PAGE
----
Bollywood is an informal name of one of the centres of the Indian film industry situated in Mumbai. It originated from putting together the old city name (Bombay) and Hollywood, the centre of American film industry. Outside India, this name is sometimes incorrectly used as a label for the whole Indian film production, even though these are only the films shot in Hindi. Apart from Bollywood, there are other centres of film industry in India, where films are also produced in other languages of India (in Tamil – Kollywood, Telugu – Tollywood, Bengali, and Malayalam).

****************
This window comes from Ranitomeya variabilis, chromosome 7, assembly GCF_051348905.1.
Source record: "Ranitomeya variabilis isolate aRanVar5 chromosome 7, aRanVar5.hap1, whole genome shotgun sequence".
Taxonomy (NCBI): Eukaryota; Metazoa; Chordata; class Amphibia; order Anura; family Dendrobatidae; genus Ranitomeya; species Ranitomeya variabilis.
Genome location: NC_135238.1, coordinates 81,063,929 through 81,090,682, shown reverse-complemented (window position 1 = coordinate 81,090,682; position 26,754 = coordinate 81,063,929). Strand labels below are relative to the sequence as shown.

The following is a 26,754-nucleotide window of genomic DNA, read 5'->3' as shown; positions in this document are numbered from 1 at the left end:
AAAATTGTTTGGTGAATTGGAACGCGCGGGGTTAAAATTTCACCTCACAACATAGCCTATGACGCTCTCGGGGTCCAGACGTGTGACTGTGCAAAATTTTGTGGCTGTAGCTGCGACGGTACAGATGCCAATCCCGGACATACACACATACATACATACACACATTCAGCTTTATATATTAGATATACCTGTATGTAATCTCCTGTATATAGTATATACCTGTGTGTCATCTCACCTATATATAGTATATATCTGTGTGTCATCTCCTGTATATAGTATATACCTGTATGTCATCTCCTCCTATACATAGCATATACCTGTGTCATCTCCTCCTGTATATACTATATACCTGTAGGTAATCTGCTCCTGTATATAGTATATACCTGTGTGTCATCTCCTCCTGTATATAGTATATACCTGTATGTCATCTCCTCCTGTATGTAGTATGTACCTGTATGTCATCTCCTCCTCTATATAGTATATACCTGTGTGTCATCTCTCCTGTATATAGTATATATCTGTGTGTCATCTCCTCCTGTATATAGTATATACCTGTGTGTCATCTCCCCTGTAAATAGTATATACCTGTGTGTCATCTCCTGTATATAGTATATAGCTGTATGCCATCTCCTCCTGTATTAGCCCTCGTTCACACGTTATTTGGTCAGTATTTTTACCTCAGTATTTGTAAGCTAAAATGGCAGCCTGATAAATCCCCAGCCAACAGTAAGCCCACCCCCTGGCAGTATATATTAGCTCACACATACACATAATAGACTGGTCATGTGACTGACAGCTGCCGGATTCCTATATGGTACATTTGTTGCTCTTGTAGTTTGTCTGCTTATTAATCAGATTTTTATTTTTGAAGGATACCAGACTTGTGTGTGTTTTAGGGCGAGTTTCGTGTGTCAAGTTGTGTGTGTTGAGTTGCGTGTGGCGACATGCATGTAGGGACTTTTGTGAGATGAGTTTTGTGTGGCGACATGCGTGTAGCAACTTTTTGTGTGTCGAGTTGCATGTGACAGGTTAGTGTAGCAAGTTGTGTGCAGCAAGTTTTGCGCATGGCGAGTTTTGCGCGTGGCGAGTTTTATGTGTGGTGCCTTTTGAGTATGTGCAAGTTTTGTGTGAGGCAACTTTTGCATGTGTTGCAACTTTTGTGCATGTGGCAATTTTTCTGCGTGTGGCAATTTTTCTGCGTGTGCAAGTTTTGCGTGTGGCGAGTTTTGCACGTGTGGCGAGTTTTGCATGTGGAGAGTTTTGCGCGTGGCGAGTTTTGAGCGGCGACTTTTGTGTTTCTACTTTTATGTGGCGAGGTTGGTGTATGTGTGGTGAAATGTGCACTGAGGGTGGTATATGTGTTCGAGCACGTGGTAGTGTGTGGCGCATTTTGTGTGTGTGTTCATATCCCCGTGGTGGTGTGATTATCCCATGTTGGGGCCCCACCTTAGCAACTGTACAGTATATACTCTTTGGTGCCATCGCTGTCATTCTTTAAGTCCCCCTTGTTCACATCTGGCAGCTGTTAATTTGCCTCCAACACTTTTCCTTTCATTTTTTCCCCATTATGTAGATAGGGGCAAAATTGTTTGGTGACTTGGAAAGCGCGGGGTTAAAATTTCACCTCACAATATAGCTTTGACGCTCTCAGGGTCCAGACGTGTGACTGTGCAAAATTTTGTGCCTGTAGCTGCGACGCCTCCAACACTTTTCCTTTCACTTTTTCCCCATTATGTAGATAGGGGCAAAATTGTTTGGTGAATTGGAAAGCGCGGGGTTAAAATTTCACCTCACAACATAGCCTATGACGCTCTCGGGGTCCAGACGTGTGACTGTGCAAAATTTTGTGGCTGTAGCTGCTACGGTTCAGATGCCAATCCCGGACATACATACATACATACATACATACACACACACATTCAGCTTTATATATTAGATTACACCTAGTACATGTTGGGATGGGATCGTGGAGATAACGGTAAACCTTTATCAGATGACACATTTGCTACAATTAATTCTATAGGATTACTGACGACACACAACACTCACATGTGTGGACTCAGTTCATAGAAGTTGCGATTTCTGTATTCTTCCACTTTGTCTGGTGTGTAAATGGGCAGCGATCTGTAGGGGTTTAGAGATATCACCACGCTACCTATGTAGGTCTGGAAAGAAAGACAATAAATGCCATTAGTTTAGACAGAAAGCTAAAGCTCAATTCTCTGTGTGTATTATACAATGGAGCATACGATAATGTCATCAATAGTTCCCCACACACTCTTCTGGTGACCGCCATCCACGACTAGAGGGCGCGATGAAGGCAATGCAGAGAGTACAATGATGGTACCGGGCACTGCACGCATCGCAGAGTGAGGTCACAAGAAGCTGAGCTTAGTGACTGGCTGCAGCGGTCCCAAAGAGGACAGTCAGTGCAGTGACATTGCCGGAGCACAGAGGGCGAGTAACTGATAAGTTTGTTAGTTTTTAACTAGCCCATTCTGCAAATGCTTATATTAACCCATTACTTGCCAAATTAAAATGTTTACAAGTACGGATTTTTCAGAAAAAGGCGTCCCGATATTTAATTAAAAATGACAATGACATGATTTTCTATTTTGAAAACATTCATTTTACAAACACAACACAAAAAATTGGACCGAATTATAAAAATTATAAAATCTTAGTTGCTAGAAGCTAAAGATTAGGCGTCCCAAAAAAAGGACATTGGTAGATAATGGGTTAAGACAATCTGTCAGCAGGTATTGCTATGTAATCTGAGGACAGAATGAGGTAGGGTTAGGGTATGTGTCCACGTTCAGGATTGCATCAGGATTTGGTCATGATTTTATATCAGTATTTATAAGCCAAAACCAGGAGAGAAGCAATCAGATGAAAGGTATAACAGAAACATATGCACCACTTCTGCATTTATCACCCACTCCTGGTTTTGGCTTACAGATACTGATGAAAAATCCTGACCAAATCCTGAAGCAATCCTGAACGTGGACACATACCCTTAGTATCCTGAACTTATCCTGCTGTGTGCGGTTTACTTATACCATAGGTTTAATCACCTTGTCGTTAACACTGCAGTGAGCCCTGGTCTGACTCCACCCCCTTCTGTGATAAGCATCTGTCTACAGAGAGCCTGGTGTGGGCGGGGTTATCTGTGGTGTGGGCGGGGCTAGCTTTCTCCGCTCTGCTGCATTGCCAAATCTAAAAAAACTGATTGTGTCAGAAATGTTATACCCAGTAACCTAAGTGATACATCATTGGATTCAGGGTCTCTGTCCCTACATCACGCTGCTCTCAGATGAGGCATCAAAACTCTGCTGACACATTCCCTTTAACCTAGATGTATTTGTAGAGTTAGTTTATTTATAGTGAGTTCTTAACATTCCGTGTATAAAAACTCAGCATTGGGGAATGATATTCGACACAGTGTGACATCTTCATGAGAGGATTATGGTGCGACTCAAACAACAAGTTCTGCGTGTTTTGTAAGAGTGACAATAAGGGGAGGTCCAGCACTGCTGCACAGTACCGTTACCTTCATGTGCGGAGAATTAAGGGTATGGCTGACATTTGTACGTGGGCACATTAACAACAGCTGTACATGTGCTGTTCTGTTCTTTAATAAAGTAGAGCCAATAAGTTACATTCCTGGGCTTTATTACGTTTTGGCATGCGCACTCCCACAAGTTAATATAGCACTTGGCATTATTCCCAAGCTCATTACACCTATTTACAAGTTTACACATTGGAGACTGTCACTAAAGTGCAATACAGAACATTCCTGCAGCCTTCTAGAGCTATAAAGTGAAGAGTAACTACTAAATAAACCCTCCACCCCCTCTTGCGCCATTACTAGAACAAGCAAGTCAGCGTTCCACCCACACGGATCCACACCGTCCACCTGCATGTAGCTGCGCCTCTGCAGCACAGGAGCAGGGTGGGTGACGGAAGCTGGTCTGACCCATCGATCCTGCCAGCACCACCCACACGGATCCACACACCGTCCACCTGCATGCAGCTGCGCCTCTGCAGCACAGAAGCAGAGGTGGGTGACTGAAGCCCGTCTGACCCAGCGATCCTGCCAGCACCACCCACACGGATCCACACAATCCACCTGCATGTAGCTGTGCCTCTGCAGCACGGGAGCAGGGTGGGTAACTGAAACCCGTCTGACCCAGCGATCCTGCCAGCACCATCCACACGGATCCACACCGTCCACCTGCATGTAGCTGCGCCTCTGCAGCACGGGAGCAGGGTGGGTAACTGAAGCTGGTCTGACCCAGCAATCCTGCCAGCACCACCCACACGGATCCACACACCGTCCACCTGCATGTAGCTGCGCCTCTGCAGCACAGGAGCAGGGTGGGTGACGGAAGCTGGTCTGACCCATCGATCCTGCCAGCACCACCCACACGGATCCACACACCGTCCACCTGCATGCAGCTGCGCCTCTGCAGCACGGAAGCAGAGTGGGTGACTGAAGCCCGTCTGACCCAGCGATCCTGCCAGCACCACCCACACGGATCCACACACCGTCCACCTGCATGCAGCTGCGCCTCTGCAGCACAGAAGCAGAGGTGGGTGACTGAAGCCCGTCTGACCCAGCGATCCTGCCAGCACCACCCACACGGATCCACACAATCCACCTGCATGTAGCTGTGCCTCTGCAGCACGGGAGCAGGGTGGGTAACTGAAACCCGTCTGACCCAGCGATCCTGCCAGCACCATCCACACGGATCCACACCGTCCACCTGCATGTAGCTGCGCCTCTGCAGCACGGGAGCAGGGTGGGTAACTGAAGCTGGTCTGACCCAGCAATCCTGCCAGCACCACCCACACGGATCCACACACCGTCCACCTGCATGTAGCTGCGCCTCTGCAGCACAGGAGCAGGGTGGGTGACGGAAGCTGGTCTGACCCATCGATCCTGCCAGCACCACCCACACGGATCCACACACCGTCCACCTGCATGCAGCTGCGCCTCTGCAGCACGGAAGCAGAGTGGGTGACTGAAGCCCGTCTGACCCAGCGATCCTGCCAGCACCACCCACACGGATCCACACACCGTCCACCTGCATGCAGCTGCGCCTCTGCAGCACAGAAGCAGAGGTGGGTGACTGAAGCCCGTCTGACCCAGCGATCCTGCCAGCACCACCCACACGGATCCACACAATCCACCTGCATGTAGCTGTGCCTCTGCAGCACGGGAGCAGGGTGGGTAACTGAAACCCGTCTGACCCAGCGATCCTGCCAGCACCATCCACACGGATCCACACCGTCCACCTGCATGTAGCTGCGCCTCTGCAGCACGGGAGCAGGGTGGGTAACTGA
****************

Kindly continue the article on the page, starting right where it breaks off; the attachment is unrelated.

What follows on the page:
In particular, what I perceive as interesting are the cultural differences and specific visuality of Bollywood production. Provided that Hollywood studios are most often associated with the already iconographic Hollywood sign, when searching the “Bollywood” entry, we will come across, above all, the collection of young actresses corresponding to a specific idea of beauty. Compared to the Western symbol in the form of text, we can observe searching for a prototype of the contemporary Oriental ideal of physical beauty. Similarly to Hollywood, even Bollywood experienced its golden age, which is classified by film historian in the period between 1940 and 1960. Nevertheless, gold plays an important role in the Indian culture, particularly associated with both the status of social prestige, and the celebration of the magic and divine. All over the world, the Indians are the biggest gold purchasers and according to the estimate of Albert Cheng, Indian expert specialising in precious metals, the Indians have approx. 18,000 – 20,000 tonnes of gold in private possession, taking the form of bars, coins, and jewels.